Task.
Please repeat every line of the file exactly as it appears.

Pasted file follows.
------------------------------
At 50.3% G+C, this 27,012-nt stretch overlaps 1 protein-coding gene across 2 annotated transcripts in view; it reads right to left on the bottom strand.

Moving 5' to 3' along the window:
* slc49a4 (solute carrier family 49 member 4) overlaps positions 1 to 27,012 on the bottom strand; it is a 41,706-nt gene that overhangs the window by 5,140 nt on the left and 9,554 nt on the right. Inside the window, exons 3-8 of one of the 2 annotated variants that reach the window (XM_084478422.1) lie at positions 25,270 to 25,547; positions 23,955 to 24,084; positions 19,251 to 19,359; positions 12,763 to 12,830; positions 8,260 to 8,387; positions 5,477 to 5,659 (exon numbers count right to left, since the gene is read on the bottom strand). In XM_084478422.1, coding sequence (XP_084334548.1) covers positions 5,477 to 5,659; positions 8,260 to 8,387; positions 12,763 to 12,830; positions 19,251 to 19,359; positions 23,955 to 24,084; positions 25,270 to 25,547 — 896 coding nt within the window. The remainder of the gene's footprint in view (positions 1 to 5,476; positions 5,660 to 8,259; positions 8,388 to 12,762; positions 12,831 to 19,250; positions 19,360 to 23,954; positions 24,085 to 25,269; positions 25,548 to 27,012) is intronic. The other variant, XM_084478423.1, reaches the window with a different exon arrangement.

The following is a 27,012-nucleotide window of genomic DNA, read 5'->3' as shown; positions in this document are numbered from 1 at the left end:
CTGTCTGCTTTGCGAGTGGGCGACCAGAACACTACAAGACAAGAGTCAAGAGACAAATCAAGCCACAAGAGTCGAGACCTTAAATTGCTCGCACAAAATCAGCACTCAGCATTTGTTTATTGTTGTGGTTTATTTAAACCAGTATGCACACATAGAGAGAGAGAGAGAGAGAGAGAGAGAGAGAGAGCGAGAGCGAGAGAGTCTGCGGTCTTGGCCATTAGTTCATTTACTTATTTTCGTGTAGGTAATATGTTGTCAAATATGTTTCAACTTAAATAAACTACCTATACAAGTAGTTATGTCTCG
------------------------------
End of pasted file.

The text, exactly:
At 50.3% G+C, this 27,012-nt stretch overlaps 1 protein-coding gene across 2 annotated transcripts in view; it reads right to left on the bottom strand.

Moving 5' to 3' along the window:
* slc49a4 (solute carrier family 49 member 4) overlaps positions 1 to 27,012 on the bottom strand; it is a 41,706-nt gene that overhangs the window by 5,140 nt on the left and 9,554 nt on the right. Inside the window, exons 3-8 of one of the 2 annotated variants that reach the window (XM_084478422.1) lie at positions 25,270 to 25,547; positions 23,955 to 24,084; positions 19,251 to 19,359; positions 12,763 to 12,830; positions 8,260 to 8,387; positions 5,477 to 5,659 (exon numbers count right to left, since the gene is read on the bottom strand). In XM_084478422.1, coding sequence (XP_084334548.1) covers positions 5,477 to 5,659; positions 8,260 to 8,387; positions 12,763 to 12,830; positions 19,251 to 19,359; positions 23,955 to 24,084; positions 25,270 to 25,547 — 896 coding nt within the window. The remainder of the gene's footprint in view (positions 1 to 5,476; positions 5,660 to 8,259; positions 8,388 to 12,762; positions 12,831 to 19,250; positions 19,360 to 23,954; positions 24,085 to 25,269; positions 25,548 to 27,012) is intronic. The other variant, XM_084478423.1, reaches the window with a different exon arrangement.

The following is a 27,012-nucleotide window of genomic DNA, read 5'->3' as shown; positions in this document are numbered from 1 at the left end:
CTGTCTGCTTTGCGAGTGGGCGACCAGAACACTACAAGACAAGAGTCAAGAGACAAATCAAGCCACAAGAGTCGAGACCTTAAATTGCTCGCACAAAATCAGCACTCAGCATTTGTTTATTGTTGTGGTTTATTTAAACCAGTATGCACACATAGAGAGAGAGAGAGAGAGAGAGAGAGAGAGAGAGCGAGAGCGAGAGAGTCTGCGGTCTTGGCCATTAGTTCATTTACTTATTTTCGTGTAGGTAATATGTTGTCAAATATGTTTCAACTTAAATAAACTACCTATACAAGTAGTTATGTCTCG